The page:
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Timbuktu, the birthplace of blues

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The words may sound pugnacious or boastful, but Mr. Toure delivers them with a gentle, matter-of-fact smile, as if explaining to a child that milk comes from a cow or that apples grow on trees. And while academics may question whether the blues were born here in the sands of the Sahara – or perhaps down in the swamps of Nigeria, Angola, or Mozambique – it is without question that the blues came from Africa, in the hearts of the 20 million slaves who were brought to the New World.

'Talking Timbuktu'

When Americans hear Toure – or his late father – play, they often remark on how much it sounds like the American blues, especially the rough, unforgiving, electric blues of Chicago or the thumping finger-picking style of Mississippi. The American blues guitarist Ry Cooder found so much in common with the music of Ali Farka Toure that he produced a duet album with him called “Talking Timbuktu.”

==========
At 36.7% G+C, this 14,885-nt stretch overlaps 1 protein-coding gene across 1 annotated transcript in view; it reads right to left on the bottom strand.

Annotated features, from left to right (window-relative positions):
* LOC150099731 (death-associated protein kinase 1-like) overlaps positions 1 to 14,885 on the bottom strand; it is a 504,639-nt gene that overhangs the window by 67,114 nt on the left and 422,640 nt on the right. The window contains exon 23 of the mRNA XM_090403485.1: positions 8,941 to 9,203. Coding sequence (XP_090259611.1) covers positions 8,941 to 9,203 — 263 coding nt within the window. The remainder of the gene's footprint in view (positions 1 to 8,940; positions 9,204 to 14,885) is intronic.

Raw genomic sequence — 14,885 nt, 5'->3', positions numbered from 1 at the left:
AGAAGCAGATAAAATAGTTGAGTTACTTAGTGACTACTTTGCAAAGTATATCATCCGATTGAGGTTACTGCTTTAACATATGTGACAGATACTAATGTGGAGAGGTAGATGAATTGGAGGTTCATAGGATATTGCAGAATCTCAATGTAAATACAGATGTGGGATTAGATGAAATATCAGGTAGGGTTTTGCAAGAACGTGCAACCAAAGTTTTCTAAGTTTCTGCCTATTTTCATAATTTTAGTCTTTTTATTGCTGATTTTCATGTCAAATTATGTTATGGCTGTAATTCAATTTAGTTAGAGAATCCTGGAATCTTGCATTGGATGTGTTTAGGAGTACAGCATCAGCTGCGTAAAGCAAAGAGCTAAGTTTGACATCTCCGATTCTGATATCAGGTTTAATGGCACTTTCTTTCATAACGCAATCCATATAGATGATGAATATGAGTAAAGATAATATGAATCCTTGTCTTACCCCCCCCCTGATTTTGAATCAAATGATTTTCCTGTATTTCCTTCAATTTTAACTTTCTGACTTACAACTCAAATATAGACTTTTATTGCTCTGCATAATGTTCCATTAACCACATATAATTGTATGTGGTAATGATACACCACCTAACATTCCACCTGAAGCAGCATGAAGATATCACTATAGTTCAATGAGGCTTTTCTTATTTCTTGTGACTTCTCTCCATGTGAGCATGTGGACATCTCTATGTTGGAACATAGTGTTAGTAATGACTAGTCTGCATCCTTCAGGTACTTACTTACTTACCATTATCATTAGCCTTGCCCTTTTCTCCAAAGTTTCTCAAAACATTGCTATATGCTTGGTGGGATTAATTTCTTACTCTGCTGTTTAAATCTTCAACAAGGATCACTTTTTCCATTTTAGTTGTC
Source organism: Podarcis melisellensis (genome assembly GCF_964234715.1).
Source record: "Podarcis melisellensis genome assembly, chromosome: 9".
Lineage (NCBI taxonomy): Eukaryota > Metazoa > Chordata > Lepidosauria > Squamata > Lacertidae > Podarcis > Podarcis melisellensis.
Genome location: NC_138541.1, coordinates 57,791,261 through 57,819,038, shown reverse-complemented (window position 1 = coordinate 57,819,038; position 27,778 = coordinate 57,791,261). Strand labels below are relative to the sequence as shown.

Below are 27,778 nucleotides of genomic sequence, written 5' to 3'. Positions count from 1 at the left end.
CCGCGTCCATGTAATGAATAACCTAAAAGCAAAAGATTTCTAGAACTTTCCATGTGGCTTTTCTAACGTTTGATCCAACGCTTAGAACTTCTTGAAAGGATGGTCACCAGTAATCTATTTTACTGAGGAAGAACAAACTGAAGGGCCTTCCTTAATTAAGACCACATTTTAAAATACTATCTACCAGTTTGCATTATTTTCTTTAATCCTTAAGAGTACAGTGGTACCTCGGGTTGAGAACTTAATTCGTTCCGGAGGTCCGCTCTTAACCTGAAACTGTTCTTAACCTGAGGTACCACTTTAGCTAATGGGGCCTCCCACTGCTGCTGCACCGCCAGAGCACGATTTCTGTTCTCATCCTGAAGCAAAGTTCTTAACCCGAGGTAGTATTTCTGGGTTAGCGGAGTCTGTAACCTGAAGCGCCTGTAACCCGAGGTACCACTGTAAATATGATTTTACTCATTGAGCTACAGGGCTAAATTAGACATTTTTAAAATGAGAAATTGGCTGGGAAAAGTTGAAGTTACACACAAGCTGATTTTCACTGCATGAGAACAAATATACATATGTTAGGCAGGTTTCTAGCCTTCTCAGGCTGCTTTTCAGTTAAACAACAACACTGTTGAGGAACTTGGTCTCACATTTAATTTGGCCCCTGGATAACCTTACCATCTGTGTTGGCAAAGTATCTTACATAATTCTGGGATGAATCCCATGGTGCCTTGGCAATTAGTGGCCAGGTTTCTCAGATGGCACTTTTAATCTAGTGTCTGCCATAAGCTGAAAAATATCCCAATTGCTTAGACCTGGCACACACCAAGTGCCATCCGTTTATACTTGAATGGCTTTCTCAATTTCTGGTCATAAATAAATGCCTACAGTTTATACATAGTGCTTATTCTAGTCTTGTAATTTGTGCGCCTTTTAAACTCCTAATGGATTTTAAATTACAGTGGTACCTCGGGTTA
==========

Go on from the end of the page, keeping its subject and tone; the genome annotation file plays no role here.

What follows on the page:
But when Toure hears American blues, he hears something different.

“When I hear American blues, I hear the Gambali music of the Fulani people, I hear the Takamba music of the Songhay people, and I hear the Jeru music of the Tuareg people,” says Toure, whose own ethnic ties are to the northern Malian region of Niafunke. “You have the same three styles we have here, mixed together. It’s as if I was playing it myself.”

He plays a few bars on an acoustic guitar, demonstrating an American-blues-style tune, and then switching to a more traditional Malian approach to the guitar. The similarities, especially the five-note or pentatonic scale he uses for solos and riffs, far outweigh any differences.

Cross-influences

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